I believe that in order for a student to reach their full potential, a well-rounded education based in experiential learning is essential. The arts and humanities provide students with the tools to analyze past events and apply their lessons to our collective future. I’ve found that the strategies I’ve used to create complex characters and tell meaningful stories on stage and screen are applicable to all disciplines. I require my students to challenge their own pre conceived notions in order to (quite literally) walk in someone else’s shoes.
Over the centuries, the theater has been a powerful force not just for artistic empowerment, but also as a means of social justice. The Ancient Greeks used performance to address the sociopolitical issues of the time. Shakespeare encouraged us to make theater that holds a mirror up to nature. And now, there is a growing need in the theater to expand further and incorporate even more voices and historical perspectives into our public discourse. With this in mind, the theater has an advantage over other art forms because it gives us something that they simply cannot: a visceral experience of our humanity in real time in the presence of others. My students, particularly adolescents, have the opportunity for the first time to do history, to feel the complexity of our shared knowledge. This can only serve to deepen a student’s understanding of the world, and ultimately gives them additional equipment to be thoughtful and informed members of society.
As a professional actor, my experience is not solely academic, but grounded in the context of current artistic practices. As a consequence, I believe in teaching a wide range of theatrical styles and texts, from classical to contemporary and popular to experimental, alongside their historical context. In my classroom, students feel safe to take risks, and I encourage collaboration and discovery. My students start out practicing the fundamentals of acting through scene work, voice, and improvisation. As they develop their craft, we move on to devised work and full-scale productions. We learn about our artistic lineage, and ultimately forge ahead to create our own. They learn by watching and by doing.
However, their education doesn’t stop there. When I was a student, some of the most influential conversations I had with educators was outside the classroom. I take pride in mentoring my students, introducing them to new and different perspectives, and listening to and learning from them.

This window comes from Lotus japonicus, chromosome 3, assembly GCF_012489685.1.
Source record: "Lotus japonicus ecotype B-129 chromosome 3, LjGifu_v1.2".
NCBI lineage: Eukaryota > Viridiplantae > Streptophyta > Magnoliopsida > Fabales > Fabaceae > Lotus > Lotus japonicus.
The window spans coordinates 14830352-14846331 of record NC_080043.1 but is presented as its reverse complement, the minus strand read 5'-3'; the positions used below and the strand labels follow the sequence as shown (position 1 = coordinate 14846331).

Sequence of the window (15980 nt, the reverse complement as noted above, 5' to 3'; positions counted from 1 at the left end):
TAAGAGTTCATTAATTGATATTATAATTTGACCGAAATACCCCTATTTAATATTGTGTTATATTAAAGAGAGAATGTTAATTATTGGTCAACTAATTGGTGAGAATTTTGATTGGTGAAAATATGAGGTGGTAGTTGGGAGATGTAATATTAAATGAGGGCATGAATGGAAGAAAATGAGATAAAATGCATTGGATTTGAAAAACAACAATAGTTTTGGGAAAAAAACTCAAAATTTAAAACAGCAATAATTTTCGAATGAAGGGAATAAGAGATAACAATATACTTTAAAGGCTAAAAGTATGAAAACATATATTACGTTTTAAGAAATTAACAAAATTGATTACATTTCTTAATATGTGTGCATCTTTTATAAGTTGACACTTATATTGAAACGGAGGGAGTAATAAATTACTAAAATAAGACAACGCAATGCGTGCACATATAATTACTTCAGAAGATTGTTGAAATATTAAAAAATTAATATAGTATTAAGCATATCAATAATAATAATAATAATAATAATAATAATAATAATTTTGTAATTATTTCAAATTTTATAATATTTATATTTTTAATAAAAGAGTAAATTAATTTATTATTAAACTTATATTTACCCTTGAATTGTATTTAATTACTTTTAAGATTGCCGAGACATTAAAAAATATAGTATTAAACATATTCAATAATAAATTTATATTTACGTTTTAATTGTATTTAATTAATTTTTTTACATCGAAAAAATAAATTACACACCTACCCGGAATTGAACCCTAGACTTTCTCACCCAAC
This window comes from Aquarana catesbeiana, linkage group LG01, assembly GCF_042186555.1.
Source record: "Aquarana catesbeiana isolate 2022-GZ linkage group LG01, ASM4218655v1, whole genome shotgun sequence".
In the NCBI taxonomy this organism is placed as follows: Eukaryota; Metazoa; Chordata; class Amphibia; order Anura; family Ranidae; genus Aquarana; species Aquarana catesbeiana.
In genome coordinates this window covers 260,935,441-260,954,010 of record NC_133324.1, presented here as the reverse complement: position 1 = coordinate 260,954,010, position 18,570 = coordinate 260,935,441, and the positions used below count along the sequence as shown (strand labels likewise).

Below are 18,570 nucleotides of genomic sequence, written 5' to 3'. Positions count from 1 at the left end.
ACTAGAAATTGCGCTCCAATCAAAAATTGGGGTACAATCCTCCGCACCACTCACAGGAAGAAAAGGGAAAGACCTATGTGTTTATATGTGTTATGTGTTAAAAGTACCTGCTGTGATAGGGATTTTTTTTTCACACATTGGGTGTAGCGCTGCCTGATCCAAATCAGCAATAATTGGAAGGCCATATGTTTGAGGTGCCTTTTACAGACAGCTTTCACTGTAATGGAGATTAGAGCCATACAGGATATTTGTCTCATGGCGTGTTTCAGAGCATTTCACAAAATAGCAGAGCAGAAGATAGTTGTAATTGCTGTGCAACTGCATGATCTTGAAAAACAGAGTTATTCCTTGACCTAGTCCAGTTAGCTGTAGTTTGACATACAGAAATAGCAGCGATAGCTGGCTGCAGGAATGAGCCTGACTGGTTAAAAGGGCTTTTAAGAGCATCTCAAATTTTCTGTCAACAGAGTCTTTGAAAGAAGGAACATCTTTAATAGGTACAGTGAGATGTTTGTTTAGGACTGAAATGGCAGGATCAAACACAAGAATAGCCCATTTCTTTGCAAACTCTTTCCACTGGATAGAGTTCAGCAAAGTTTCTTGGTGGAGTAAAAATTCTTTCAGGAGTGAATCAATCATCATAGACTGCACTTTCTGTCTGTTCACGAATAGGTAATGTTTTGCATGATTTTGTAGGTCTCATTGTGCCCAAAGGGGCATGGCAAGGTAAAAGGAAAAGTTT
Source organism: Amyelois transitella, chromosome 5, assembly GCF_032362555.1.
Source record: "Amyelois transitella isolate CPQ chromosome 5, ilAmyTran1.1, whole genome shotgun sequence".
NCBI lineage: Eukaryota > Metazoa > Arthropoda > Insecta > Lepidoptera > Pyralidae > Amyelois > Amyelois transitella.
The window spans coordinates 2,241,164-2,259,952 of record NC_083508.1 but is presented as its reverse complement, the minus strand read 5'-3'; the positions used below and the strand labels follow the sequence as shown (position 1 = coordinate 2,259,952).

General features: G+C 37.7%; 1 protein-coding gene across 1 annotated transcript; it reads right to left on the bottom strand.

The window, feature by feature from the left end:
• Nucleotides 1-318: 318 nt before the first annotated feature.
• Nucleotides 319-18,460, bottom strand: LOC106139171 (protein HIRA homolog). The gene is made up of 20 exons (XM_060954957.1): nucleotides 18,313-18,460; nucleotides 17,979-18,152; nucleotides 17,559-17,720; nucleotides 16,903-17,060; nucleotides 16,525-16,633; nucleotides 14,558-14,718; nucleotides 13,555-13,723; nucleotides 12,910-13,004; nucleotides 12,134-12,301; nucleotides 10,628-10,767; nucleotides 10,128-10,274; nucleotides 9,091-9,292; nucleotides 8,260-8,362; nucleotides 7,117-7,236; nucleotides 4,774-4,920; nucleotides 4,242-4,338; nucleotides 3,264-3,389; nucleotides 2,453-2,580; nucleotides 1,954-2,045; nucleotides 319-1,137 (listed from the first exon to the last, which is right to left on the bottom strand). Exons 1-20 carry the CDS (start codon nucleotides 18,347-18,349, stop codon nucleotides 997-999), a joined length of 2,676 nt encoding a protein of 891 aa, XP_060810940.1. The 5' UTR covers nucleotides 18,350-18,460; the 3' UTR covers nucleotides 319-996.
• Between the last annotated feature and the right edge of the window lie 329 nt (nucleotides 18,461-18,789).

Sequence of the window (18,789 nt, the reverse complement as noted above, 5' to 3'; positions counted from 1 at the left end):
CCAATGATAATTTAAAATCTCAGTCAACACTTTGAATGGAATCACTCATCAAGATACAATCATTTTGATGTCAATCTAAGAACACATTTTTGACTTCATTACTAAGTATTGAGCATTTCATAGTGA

On a more personal note, I know students of all races benefit from having teachers of color. I have experienced the full gamut of educational institutions, from the inner-city public school to the hyper elite boarding school and ivy league university. This deepens my understanding of the importance of representation in mentorship, and the challenges that lower income students face. My background as an African American, biracial son of a single mom motivates me to make a classroom that doesn’t assume a student’s resources and allows me to meet them where they are. It motivates me to be inclusive in what I teach and think critically as to how I teach it. Teachers matter more than ever, and it is on all of us to do whatever we can to ensure that these future trailblazers are given the skills to lead with honor.
Bari is a dynamic, multi-faceted, and exceptionally talented educator. I have known him for nearly 20 years--first when he was a student, athlete, and a prefect in my dorm at St. Pauls School (NH). We have remained in regular contact since his graduation. Bari has worked with all ages in a teaching capacity, and of course, he brings a wealth of professional acting and directing experience with him into the teaching field. He is a wonderfully kind and compassionate person who is sensitive to the student experience. He works well under pressure, thinks very quickly on his feet, and reads people exceptionally well. I'm thrilled he wants to pursue teaching full time! He is eager to get involved in the lives of students in a variety of ways--teaching, advising, coaching (great high jumper and wrestler at St. Pauls and Bowdoin), and club advisor!
- John Rocklin, Teacher, St. Stephen's Episcopal School, Austin, TX